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Archiver > GENEALOGY-DNA > 2006-12 > 1167425175


From: "John McEwan" <>
Subject: Re: [DNA] Tree Algorithms
Date: Sat, 30 Dec 2006 09:46:15 +1300
In-Reply-To: <7678E4A4-14AA-4F80-BC85-3A800E7F385B@vizachero.com>


Vincent gave a very good summary at least to my level of knowledge about
tree building programs.

A few more comments
* most methods tend to identify the same major things, hence the
simplistic approach of trying 5 methods and see how they differ
approach. Most of the major groups we discuss on the list are also
robust across several methods. An example would be the R1bSTR19Irish aka
North west Irish aka M222+ group in R1b.
* The distance measure chosen for distance based methods has an effect,
as STRs have all sorts of strange peculiarities. Making too many
assumptions where they clearly do not hold can cause problems. Multicopy
markers are a very clear example of this. You get to the stage where you
can either include them in a simple model or discard them in a model
with more assumptions, you lose both ways.
* making the assumption of a evolutionary clock at work, has two faults,
the first is it may not be the case, but more importantly such methods
for STRs are also subject to "bottleneck effects" which have been much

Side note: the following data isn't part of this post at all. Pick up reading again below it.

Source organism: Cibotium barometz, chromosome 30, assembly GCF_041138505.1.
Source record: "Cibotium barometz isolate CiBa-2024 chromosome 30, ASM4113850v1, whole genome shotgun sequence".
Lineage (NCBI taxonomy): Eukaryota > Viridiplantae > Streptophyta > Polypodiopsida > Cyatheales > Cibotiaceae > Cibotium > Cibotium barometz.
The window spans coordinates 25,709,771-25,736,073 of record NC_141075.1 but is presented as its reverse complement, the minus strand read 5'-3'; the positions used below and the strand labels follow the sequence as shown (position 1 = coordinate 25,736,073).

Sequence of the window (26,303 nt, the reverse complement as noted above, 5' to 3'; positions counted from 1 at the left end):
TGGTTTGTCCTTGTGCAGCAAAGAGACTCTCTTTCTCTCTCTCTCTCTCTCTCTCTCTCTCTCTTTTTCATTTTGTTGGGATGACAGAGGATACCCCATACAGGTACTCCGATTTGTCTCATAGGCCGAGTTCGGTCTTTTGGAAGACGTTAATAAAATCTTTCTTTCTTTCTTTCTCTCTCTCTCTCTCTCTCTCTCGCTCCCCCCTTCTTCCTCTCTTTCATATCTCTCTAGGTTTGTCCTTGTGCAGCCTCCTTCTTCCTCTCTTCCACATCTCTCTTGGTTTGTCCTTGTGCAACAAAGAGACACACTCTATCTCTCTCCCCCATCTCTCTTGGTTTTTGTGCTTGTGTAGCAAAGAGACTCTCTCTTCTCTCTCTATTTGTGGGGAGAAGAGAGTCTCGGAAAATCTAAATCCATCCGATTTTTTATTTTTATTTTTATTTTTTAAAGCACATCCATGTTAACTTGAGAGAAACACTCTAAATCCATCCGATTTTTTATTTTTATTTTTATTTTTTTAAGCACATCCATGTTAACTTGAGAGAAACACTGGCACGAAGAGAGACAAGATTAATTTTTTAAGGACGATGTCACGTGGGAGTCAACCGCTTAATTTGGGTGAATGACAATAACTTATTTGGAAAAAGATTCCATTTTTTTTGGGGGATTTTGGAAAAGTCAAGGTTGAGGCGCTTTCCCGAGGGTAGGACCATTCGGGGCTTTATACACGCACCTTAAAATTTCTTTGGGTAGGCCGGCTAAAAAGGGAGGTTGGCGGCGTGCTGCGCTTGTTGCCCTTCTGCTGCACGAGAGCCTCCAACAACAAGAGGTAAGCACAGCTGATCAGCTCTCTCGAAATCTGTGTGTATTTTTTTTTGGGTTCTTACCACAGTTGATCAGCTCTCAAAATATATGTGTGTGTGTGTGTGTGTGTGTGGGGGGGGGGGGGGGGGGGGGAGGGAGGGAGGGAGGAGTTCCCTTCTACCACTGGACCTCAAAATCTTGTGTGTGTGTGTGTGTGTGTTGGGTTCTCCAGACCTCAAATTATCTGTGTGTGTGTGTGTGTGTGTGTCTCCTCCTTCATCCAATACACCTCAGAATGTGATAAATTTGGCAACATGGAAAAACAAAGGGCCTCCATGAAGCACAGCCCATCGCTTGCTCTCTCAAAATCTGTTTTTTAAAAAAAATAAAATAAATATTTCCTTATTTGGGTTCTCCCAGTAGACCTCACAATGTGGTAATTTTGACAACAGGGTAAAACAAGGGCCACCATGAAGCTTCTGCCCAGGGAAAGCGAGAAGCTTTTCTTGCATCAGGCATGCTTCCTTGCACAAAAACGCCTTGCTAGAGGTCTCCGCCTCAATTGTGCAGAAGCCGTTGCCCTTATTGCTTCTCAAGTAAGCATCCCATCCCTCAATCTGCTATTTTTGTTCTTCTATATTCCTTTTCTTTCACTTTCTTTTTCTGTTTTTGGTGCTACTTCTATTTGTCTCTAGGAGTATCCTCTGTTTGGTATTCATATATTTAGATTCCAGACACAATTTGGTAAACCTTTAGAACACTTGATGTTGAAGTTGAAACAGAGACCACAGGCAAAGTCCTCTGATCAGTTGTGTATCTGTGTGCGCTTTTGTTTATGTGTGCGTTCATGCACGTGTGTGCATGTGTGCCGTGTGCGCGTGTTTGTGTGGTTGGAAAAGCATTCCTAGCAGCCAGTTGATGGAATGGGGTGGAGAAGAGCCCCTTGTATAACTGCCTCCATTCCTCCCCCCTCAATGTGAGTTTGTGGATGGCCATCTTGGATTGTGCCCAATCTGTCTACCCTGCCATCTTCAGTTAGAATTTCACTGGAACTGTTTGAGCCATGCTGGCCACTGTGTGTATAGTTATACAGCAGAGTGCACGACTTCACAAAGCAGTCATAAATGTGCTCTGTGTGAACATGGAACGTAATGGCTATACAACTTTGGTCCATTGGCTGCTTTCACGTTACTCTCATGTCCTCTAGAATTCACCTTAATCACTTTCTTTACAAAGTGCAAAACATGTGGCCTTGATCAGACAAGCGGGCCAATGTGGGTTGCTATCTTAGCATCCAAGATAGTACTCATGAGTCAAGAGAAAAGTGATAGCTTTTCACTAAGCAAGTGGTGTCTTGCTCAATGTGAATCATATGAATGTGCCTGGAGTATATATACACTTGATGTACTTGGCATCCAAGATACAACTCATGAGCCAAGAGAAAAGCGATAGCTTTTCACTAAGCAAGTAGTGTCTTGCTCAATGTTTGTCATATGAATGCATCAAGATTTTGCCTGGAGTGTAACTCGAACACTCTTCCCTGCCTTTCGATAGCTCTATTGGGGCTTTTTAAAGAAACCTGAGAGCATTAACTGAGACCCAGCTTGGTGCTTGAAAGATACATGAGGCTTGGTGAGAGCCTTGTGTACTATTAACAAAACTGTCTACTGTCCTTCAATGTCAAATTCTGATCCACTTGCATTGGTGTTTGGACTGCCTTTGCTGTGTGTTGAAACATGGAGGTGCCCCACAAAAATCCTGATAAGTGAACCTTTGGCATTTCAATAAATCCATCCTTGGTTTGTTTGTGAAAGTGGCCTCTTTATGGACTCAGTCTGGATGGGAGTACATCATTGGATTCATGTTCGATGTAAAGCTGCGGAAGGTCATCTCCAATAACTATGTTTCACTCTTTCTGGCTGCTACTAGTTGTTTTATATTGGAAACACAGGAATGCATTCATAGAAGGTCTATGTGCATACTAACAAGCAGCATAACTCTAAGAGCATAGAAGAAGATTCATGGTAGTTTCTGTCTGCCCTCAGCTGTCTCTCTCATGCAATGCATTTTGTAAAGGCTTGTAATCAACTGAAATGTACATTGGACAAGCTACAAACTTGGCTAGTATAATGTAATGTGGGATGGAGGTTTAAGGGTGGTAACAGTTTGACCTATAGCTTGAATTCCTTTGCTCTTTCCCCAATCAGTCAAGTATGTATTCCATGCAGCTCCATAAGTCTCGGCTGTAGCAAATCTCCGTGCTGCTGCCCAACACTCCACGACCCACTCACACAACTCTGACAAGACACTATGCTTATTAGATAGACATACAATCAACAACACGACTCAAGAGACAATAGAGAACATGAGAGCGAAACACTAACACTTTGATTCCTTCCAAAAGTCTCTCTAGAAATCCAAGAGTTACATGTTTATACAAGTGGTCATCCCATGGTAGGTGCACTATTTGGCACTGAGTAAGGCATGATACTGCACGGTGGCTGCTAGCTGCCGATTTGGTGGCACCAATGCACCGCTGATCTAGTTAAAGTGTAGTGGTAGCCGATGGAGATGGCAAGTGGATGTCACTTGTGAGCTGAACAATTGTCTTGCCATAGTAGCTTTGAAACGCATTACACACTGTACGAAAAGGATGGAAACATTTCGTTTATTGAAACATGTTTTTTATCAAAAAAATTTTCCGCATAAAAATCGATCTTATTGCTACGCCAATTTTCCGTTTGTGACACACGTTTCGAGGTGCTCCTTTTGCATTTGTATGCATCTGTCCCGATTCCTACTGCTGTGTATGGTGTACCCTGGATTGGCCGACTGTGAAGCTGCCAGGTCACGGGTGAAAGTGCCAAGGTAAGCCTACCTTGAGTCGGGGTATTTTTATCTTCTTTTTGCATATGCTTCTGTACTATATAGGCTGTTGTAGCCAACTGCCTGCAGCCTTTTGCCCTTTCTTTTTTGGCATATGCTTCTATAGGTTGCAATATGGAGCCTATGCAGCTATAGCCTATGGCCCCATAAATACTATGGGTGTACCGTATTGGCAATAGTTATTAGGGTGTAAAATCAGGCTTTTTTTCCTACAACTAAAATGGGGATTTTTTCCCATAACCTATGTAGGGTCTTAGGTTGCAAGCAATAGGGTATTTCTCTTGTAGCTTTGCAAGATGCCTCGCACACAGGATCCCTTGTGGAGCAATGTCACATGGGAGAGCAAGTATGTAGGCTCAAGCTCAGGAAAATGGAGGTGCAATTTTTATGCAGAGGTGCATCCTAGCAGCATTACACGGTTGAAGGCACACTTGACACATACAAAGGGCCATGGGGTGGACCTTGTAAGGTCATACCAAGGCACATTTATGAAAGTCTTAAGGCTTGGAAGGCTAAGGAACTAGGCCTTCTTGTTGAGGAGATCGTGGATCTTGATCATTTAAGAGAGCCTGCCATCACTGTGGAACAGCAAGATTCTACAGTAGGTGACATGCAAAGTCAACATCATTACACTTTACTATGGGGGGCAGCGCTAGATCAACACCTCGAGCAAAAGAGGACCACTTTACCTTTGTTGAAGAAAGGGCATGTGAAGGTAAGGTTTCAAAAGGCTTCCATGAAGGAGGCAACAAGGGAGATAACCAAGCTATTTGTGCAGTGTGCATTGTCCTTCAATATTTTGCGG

discussed on the list and certainly ARE present in most of the data we
deal with. Extensive simulations show that tree building algorithms
using STR data that do not make the evolutionary clock assumption give a
better approximation of reality.
* There definitely is a trade off between method used and size of the
problem.
* be aware that the best method to build a tree may not be one which has
a linear relationship with time.
* character state based methods (which are normally used for say SNPs)
are more powerful, but can't be used on many individuals (computing
complexity). They typically also have to make much stronger assumptions
which may be okay for SNPs but probably not for STRs. However using a
state based method for STRs for within family groups (say GD<5 out of 37
markers where only single mutations are likely) may well give better
results.

Cheers

John McEwan





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